Well, not everything. There’s a good side to the Corolla sensibility here, you have a rear seat with room for 3 (it’s snug like all cars in this segment) and a nice-sized hatchback with good cargo space. And real fold-down rear seats for a good cargo hold. Unlike the Elantra N that had structure supports that made folding rear seats pretty useless. One cool thing, Toyota moved the battery to the rear cargo area for better weight balance, so there’s a lift-up floor panel that gives you some extra storage cubbies.
It drives GRRRRRRREAT!
Ok, enough of stowage and storage. How does it drive?
Let’s start with the gem of an engine. The stats alone are jaw-dropping a 1.6-liter, three (yes three!) cylinder turbocharged beast pushing out 300 horsepower, and 273 lb.-ft of torque. This baby loves to rev, and it has an unusual sound – much more like a BMW or Porsche 6 cylinder than anything you might expect.
Part of that sound comes from that unique triple exhaust system – to give some added rumble the center pipe is open at idle (it will wake your neighbors) and up to 20 mph, and then closes. At 4,500 rpm the pipe reopens, reducing back pressure and giving a ferocious lunge to that 7,000 rpm redline. Figure 0-60 in easily under 5 seconds. In a Corolla….
We have to say that in the week we had our GR we never got tired of the deep idle, that sing to redline and the awesome fat powerband. Totally addicting!
Another nice surprise is the 6-speed manual transmission. This is no loosey-goosey econo-car stick. This is a precise, direct, slightly notchy box that positively engages each time you move the lever. Think Miata-good, but maybe a little beefier to handle all that power. And yet despite all that muscle, the clutch is feelsome and light – stop and go traffic is no problem, and you won’t walk out with a Schwarzenegger-sized left calf.
You also won’t have the Austrian Oak’s massive guns, since the GR’s standard 4WD system divvies up the power and gives you point and shoot accuracy. This 4WD is a rally-driver’s dream, with a choice of modes – 60/40 front to rear split for daily driving, 30-70 setting for drifting and hooning antics, and a 50/50 setting designed for use at the track.
Our tester did step things up a bit with the Performance Package, that includes front and rear Torsen limited-slip differentials. We can say that it was phenomenally capable at laying the power down – you go into a turn, stomp on the gas and it just grips and grips and you’re rocketing out as fast as you can unwind the wheel.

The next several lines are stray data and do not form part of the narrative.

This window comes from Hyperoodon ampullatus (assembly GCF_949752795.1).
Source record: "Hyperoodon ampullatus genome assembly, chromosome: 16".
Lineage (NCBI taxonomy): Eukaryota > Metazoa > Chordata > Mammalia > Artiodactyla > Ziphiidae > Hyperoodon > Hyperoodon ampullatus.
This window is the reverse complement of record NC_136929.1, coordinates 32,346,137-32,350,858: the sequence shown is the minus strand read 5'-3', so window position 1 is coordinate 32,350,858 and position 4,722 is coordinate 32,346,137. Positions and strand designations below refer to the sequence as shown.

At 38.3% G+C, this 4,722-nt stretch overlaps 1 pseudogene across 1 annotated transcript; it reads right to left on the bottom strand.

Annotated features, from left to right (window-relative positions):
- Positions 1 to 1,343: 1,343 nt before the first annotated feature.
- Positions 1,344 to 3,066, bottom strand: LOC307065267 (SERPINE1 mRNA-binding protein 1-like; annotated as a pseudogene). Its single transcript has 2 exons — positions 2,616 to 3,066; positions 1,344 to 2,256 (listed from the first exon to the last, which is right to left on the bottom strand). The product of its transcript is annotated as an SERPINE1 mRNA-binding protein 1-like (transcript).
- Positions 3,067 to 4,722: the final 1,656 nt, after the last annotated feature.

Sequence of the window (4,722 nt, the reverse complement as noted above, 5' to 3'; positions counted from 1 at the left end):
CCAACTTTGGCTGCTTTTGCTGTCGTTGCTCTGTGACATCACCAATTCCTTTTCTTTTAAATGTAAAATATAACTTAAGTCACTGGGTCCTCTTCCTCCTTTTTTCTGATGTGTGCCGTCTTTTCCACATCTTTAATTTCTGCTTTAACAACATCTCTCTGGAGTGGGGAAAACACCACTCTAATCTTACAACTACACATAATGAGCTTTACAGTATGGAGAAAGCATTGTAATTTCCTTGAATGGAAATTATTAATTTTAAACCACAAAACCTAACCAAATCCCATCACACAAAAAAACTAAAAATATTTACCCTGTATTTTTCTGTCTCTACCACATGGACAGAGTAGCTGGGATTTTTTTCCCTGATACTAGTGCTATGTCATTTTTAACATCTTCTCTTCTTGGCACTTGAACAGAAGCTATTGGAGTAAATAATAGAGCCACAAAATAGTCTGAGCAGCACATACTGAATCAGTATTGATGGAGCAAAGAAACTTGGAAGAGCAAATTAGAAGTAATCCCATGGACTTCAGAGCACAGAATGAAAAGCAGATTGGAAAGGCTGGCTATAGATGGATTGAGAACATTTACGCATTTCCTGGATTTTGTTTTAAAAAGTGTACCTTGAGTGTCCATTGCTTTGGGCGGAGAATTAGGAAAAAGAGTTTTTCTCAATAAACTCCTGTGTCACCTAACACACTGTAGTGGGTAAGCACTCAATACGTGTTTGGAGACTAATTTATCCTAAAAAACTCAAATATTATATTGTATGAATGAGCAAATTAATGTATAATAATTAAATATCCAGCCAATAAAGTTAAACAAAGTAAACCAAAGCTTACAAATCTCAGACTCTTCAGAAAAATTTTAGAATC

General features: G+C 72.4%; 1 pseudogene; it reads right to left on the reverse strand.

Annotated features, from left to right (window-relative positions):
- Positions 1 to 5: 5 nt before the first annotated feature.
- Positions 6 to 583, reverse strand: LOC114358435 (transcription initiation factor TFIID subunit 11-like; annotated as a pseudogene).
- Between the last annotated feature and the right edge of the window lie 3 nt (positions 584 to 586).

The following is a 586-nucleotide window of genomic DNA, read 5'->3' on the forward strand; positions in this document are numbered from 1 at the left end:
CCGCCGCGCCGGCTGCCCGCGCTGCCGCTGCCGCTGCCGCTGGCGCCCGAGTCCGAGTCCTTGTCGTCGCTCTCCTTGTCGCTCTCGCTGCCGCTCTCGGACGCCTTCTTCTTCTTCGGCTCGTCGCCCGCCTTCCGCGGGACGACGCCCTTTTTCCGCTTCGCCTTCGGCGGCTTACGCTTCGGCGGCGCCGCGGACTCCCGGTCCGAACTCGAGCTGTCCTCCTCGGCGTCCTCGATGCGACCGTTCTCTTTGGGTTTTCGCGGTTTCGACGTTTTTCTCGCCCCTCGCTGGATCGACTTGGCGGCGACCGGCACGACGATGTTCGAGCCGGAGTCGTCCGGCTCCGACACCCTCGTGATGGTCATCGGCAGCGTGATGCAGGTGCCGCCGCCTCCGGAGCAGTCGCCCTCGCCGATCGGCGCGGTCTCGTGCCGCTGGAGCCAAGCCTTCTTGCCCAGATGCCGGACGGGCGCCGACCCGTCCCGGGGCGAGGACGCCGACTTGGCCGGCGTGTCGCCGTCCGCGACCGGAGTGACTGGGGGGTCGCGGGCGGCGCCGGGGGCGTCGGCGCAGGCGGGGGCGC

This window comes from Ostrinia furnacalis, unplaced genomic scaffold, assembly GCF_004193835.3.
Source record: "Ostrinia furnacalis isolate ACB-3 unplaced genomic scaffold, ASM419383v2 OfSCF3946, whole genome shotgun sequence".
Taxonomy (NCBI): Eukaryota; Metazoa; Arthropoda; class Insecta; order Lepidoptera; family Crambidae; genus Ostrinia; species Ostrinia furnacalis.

The only way to get close to this car’s limits would be at a track or autocross. For the street, it’s incredibly capable and quick.
What it isn’t, is ultra-comfortable. Let’s be honest this is a very, very firm suspension. Even here in super-smooth, So Cal, the ride can easily beat you up in a daily commute. Those with young, strong backs might not mind, but for the rest of us, this is a special toy for weekends, racing, etc. It might be worth the cost of a good Chiropractor to enjoy it every day, though!
How Much for Toyota’s Thrill Ride?
Well, here comes the benefit from building on the affordable Corolla. The Corolla GR starts with the Core model at $35,900, which is really a performance bargain at that price. Our tester had a few tasty options, including Supersonic Red paint ($425), the Performance Package ($1,180) and the audio upgrade Technology Package ($770), Add in carpeted cargo and floor mats ($289), and destination ($1,095) and we rang the bell at $39,659.
The competition would include the Hyundai Elantra N, which is larger, nicer, but certainly slower, and the front wheel drive is a limiting factor. Still at just over $34,000, it is also amazing value.
And you can’t forget the Subaru WRX. At $37,495 you have all-wheel drive, 271 horsepower, and its own enviable rally heritage. It’s a larger car with greater comfort, and less ultimate performance. If we had to have a daily though, the Subie would probably win. But we wouldn’t want to get into a street fight with that Corolla, though.
Incredible performance, incredible value, incredible fun – the 2023 Toyota Corolla GR is…well incredible!
Ben Lewis grew up in Chicago, and after spending his formative years driving sideways in the winter – often intentionally – moved to sunny Southern California. He now enjoys sunny weather year-round — whether it is autocross driving, aerobatics, and learning to surf.